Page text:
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Pretty simple question to which I haven't found much in the literature. Are there proper results for the asymptotic behaviour of the derivatives of the Gamma-function? That is for $$\Gamma^{(k)}(1) = \int_0^\infty (\log t)^k e^{-t} \, {\rm d}t$$ as $k$ gets large?


The range of integration over the interval $(0,1)$ is responsible, for the strong factorial growth which I oversaw. Hence, I'd be somewhat more interested in the asymptotics of $$\int_1^\infty (\log t)^k e^{-t} \, {\rm d}t \, .$$ The integrand has a maximum at approximately $t\approx \frac{k}{\log k}$, so it will blow up somehow. Laplace's method is what comes to my mind, which gives $$\int_1^\infty (\log t)^k e^{-t} \, {\rm d}t \sim \sqrt{\frac{2\pi k}{W(k)+1}} \, W(k)^k \, e^{-\frac{k}{W(k)}}$$ where $W(k)$ is the principal branch of LambertW.

The remainder for the asymptotic expansion of the starting expression (given by metamorphy) is then just $$\frac{\int_1^\infty (\log t)^k e^{-t} \, {\rm d}t}{k!} \sim \frac{1}{\sqrt{W(k)+1}} \left( \frac{e \, W(k)}{k \, e^{\frac{1}{W(k)}}} \right)^k \, ,$$ vanishing faster than any power.

Is it possible to obtain an asymptotic expansion, instead of just the asymptotics?

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  • $\begingroup$ For the new part of the question - yes, I think Laplace's mtehod is the way to go, too. And for higher-order asymptotics, I see nothing more than just to continue the computations of the method... $\endgroup$ – metamorphy Apr 23 '20 at 16:07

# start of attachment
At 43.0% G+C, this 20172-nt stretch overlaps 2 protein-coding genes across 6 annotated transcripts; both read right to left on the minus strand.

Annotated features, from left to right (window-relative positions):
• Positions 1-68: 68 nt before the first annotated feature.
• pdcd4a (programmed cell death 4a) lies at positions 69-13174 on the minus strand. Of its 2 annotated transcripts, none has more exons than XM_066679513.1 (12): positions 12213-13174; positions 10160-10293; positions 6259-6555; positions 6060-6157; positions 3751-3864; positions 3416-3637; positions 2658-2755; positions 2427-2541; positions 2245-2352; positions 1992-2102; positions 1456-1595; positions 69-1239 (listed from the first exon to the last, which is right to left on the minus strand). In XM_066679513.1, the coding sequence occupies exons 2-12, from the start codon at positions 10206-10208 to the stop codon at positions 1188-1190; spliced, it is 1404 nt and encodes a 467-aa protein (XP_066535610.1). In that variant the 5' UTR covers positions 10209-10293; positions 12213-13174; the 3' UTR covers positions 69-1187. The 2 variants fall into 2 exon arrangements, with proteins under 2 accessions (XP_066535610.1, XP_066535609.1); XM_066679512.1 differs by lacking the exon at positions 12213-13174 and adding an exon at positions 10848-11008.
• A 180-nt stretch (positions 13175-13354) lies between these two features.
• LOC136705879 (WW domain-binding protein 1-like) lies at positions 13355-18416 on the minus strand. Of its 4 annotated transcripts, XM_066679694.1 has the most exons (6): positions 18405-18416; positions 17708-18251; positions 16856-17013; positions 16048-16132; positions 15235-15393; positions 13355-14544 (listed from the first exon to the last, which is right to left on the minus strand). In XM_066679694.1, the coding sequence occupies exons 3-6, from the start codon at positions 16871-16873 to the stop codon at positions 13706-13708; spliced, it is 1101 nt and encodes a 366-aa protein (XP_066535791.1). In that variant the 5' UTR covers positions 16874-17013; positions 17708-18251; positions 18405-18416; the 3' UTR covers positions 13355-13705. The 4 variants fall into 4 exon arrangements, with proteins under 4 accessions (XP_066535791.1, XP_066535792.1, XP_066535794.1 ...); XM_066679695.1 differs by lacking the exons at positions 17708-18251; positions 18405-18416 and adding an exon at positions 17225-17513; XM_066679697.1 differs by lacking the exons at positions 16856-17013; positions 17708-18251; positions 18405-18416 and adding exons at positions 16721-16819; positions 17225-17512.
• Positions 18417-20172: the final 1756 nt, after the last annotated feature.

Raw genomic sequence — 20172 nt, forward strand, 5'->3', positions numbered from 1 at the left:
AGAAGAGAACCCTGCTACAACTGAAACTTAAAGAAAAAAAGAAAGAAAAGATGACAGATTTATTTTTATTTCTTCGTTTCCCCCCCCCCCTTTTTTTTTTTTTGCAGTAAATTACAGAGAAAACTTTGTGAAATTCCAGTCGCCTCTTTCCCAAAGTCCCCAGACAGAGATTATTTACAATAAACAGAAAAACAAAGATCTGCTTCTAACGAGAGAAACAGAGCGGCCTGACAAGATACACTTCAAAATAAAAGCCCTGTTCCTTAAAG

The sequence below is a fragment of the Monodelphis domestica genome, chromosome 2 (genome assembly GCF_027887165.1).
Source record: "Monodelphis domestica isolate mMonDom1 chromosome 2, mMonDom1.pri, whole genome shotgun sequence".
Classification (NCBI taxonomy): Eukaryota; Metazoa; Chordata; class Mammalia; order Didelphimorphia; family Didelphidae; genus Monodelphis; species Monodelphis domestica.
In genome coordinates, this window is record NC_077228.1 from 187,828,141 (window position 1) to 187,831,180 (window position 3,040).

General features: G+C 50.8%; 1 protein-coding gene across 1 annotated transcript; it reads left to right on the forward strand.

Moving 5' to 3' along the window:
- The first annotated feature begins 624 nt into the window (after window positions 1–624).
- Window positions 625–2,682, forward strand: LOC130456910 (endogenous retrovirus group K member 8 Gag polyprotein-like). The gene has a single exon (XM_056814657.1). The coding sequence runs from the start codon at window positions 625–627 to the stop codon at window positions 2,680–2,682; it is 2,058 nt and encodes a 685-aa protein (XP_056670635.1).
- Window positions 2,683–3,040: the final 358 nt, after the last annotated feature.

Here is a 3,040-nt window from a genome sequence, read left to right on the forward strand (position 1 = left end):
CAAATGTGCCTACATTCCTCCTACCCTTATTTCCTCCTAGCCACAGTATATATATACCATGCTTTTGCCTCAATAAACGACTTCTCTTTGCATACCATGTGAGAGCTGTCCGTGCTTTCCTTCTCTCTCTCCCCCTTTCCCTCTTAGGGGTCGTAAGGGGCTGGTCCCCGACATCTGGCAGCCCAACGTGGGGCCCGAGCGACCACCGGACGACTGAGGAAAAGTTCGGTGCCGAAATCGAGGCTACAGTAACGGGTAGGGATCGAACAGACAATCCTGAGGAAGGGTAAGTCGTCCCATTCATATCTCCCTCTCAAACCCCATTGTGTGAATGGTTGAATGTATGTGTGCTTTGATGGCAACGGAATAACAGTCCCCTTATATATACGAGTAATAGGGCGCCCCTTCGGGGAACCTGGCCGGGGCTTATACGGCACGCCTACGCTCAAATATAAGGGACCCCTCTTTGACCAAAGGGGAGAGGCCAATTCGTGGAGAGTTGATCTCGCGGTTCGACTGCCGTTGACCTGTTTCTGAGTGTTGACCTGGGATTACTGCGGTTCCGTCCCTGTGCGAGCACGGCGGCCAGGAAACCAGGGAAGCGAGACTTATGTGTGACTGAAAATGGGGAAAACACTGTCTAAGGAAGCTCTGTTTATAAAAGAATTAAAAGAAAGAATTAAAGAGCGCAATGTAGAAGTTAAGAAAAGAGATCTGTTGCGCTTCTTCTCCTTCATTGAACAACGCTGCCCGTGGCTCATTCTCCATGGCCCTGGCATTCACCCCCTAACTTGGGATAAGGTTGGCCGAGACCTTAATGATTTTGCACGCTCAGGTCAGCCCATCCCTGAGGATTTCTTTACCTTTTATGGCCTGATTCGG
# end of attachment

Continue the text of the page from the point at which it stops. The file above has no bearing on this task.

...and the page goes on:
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$\Gamma(1+z)$ has simple poles at $z=-n$ with the residue $(-1)^{n-1}/(n-1)!$ where $n$ takes positive integer values. Thus, for any positive integer $m$, the function $$\Gamma(1+z)+\sum_{n=1}^{m}\frac{(-1)^n}{(n-1)!}\frac{1}{n+z}=\sum_{k=0}^{\infty}\left(\frac{\Gamma^{(k)}(1)}{k!}+(-1)^k\sum_{n=1}^{m}\frac{(-1)^n}{n^k\cdot n!}\right)z^k$$ is regular in $|z|<m+1$, and the last series converges at $z=m$ (at least). This gives the asymptotics $$\Gamma^{(k)}(1)\asymp(-1)^k k!\sum_{n=1}^{(\infty)}\frac{(-1)^{n-1}}{n^k\cdot n!},\qquad k\to\infty.$$ Despite the convergence, this is only an asymptotic equality; there is a remainder that is not captured. (It is coming from $\int_1^\infty t^z e^{-t}\,dt$ which is an entire function of $z$.)

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  • $\begingroup$ Kind of weird, that despite the weak growth of $(\log t)^k$ compared to $t^k$, the asymptotic behaviour is pretty much the same... $\endgroup$ – Diger Apr 22 '20 at 21:43
  • $\begingroup$ @Diger: it is $t\to 0$ (not $t\to\infty$) that causes such a growth. $\endgroup$ – metamorphy Apr 22 '20 at 22:24
  • $\begingroup$ Sorry, you are right...That's precisely the definition of the Gamma function $$\int_0^1 (-\log t)^k \, {\rm d}t$$ upon change of variables. So the asymptotics pretty much follow by splitting the integral in two parts: $(0,1)$ and $(1,\infty)$. $\endgroup$ – Diger Apr 22 '20 at 22:41
  • $\begingroup$ Needed to modify my question... $\endgroup$ – Diger Apr 22 '20 at 23:37
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Note that $$\sum_{k=0}^\infty \Gamma^{(k)}(1) \frac{z^k}{k!} = \Gamma(1+z)$$ The closest singularity of $\Gamma(\zeta)$ to $\zeta=1$ is at $\zeta=0$, where $\Gamma$ has a simple pole with residue $1$. The next closest singularity is at $\zeta=-1$. Thus $$\Gamma(1+z) - \frac{1}{1+z} = \sum_{k=0}^\infty \left(\frac{\Gamma^{(k)}(1)}{k!} - (-1)^{k}\right) z^k $$ has radius of convergence $2$. Thus $\Gamma^{(k)}(1) \sim (-1)^k k!$, with $$ \left| \Gamma^{k}(1) - (-1)^k k! \right| = O\left(r^k k!\right)\ \text{for all } r \in (0,1/2)$$

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